The War Powers Act of 1973 is a federal law intended to check the U.S. president’s power to commit the United States to an armed conflict without the consent of  Congress. The law states that the president can send U.S. Armed Forces into action abroad only by declaration of war by Congress, “statutory authorization,” or in case of “a national emergency created by attack upon the United States, its territories or possessions, or its armed forces.”

The War Powers Act requires the president to notify Congress within 48 hours of committing armed forces to military action and forbids armed forces from remaining for more than 60 days, with a further 30-day withdrawal period, without congressional authorization for the use of military force (AUMF) or a declaration of war by the United States. 

A major issue with the War Powers Act is its vague definition of war or conflict, which is characterized as “the introduction of U.S. Armed Forces” in the legislation. This definition requires that “there exists an imminent threat that such [U.S. armed] forces will become engaged, in hostilities.” This vague definition has allowed for a loose interpretation of the law when it comes to the deployment of drone strikes, strategic bombing, and other uses of military force that do not immediately risk further hostile engagement between U.S. troops and foreign military forces.

Historical Background

U.S. military forces had been involved in intense conflict in both the Korean and Vietnam wars without there being an official declaration of war. During this time, members of Congress became concerned with the erosion of congressional authority to decide when the United States should become involved in a war. The War Powers Clause of the U.S. Constitution gives Congress the power to declare war, but no armed conflict since World War II has received a formal declaration of war. Congress was eventually spurred to action when President Nixon was found to have conducted secret bombings of Cambodia during the Vietnam War without notifying Congress.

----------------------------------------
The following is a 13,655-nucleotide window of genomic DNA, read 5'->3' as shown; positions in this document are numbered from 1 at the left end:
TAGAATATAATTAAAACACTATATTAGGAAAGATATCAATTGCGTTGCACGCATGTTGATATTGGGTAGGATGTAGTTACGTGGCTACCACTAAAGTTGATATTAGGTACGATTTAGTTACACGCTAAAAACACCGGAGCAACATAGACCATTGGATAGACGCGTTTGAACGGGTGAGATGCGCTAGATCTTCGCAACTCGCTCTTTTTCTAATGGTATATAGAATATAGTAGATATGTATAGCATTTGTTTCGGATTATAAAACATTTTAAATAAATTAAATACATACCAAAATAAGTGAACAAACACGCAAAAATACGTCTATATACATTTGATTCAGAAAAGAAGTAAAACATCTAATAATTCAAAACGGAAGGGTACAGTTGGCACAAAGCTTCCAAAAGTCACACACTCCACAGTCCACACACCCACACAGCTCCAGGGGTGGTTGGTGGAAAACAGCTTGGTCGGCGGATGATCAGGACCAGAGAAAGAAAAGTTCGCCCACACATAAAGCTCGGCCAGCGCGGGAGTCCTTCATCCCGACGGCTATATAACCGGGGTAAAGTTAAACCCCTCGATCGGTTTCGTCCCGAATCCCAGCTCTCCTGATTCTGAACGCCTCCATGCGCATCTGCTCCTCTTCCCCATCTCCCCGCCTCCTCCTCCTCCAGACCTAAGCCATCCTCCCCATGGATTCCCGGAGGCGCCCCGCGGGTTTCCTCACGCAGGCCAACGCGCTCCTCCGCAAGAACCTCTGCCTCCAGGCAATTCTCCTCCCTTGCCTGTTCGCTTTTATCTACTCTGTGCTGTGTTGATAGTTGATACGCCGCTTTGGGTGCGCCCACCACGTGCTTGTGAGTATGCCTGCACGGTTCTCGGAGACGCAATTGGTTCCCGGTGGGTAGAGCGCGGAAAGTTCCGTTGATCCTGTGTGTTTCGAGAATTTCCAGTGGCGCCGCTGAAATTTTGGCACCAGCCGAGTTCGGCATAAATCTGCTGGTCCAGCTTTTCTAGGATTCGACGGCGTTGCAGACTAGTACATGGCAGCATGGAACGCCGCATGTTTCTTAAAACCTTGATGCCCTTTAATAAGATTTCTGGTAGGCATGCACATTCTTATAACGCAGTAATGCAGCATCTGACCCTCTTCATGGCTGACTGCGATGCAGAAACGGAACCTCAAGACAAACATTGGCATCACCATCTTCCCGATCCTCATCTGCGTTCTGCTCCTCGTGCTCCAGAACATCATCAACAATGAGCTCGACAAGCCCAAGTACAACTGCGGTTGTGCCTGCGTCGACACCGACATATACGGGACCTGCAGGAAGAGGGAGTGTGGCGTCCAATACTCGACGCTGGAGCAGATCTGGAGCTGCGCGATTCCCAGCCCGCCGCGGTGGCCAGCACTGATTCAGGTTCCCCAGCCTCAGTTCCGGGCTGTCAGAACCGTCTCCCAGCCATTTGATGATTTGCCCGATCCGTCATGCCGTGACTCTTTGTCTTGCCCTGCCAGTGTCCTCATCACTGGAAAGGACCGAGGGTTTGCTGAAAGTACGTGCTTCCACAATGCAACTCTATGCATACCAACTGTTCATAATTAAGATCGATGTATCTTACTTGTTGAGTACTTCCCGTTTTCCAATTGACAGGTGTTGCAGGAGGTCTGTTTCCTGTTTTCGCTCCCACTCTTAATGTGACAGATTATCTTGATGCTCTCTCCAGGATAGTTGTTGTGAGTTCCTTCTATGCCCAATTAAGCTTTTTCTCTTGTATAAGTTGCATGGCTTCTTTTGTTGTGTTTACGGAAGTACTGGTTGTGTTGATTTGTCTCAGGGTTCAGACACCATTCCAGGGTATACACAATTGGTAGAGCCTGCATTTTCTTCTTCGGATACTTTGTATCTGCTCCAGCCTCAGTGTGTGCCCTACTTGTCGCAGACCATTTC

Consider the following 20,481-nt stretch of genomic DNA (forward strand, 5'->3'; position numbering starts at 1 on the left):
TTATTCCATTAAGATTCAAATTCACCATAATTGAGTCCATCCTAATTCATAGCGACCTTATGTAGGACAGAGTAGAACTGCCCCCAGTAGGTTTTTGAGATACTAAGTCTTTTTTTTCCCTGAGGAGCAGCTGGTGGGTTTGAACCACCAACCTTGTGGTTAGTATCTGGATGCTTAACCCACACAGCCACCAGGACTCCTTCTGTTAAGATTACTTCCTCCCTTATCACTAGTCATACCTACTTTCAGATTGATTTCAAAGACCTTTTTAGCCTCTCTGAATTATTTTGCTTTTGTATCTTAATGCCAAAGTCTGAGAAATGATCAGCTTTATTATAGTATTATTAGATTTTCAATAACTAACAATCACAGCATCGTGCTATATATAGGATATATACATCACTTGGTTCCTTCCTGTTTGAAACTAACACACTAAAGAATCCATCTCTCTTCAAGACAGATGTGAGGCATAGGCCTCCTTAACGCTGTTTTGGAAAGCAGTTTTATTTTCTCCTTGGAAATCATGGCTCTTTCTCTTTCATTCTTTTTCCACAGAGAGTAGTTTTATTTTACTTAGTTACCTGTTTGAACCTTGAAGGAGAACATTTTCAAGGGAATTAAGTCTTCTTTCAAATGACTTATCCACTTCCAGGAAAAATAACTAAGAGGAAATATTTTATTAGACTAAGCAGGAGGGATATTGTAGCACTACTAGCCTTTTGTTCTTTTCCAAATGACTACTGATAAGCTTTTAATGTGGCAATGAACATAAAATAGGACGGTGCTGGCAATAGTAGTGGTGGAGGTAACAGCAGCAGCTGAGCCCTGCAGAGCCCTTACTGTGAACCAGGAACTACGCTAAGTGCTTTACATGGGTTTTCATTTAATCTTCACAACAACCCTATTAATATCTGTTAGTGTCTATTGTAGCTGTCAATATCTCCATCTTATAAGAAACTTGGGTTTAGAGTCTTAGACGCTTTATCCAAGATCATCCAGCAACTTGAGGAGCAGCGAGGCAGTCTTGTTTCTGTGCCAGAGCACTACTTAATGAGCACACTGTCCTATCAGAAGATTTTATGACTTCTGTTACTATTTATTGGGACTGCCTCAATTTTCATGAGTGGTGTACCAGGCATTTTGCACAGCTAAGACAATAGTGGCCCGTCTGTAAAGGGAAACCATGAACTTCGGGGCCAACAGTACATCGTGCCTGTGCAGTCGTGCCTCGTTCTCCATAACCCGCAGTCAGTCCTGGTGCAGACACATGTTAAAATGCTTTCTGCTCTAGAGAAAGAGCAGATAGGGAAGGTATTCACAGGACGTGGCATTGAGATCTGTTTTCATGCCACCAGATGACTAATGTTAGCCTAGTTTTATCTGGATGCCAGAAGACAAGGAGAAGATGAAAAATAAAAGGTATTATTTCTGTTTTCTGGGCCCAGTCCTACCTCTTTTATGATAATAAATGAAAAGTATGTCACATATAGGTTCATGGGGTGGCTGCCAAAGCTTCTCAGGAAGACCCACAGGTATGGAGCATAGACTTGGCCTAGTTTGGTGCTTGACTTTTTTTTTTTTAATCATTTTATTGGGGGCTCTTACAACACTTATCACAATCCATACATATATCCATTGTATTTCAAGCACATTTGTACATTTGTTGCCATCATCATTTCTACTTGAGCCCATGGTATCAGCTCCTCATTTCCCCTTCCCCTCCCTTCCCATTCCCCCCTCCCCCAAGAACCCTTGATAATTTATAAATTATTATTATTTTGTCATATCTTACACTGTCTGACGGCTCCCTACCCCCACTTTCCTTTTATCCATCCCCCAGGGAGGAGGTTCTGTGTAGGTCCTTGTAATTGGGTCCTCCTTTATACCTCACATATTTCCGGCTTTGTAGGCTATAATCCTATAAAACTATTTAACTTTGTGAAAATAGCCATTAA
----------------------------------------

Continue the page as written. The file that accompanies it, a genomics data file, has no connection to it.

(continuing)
The War Powers Act was passed by both the House of Representatives and Senate but was then vetoed by President Richard Nixon. By a two-thirds vote in each chamber, Congress overrode the veto and enacted the joint resolution into law on November 7, 1973.

President Ronald Reagan and President George H.W. Bush would later begrudgingly recognize the congressional authority provided by the War Powers Act, despite their shared belief that the president should hold complete authority over the use of armed forces. President Reagan reached a compromise resolution with Congress for the continued deployment of U.S. Marines in Lebanon for an additional 18 months during the Lebanese Civil War in 1983. President George H.W. Bush reached a compromise resolution with Congress in the leadup to the deployment of armed forces in the Gulf War in 1991. While President Reagan and President H.W. Bush respected the War Powers Act, the constitutionality of the law would be called into question by following presidential administrations.

Kosovo and Libya Case Study

In 1999, during Operation Noble Anvil, President Bill Clinton approved of a joint operation with NATO to conduct a bombing campaign in Kosovo. This bombing campaign continued for more than two weeks after the 60-day deadline had passed for authorization under the War Powers Resolution. Having obtained some funding for the bombing campaign from an emergency appropriations bill passed by Congress, the Clinton administration argued that they had implicit authorization to continue the bombing campaign. President Clinton’s actions in the bombing campaign of Kosovo were eventually challenged in D.C.’s District Court by members of Congress for violating the War Powers Act, but the court found that Congress lacked standing to sue the President and instead must rely on their legislative authority. Additionally, since air forces were withdrawn from the region 12 days prior to the 90-day required deadline, the Clinton administration was found to have complied with the War Powers Act.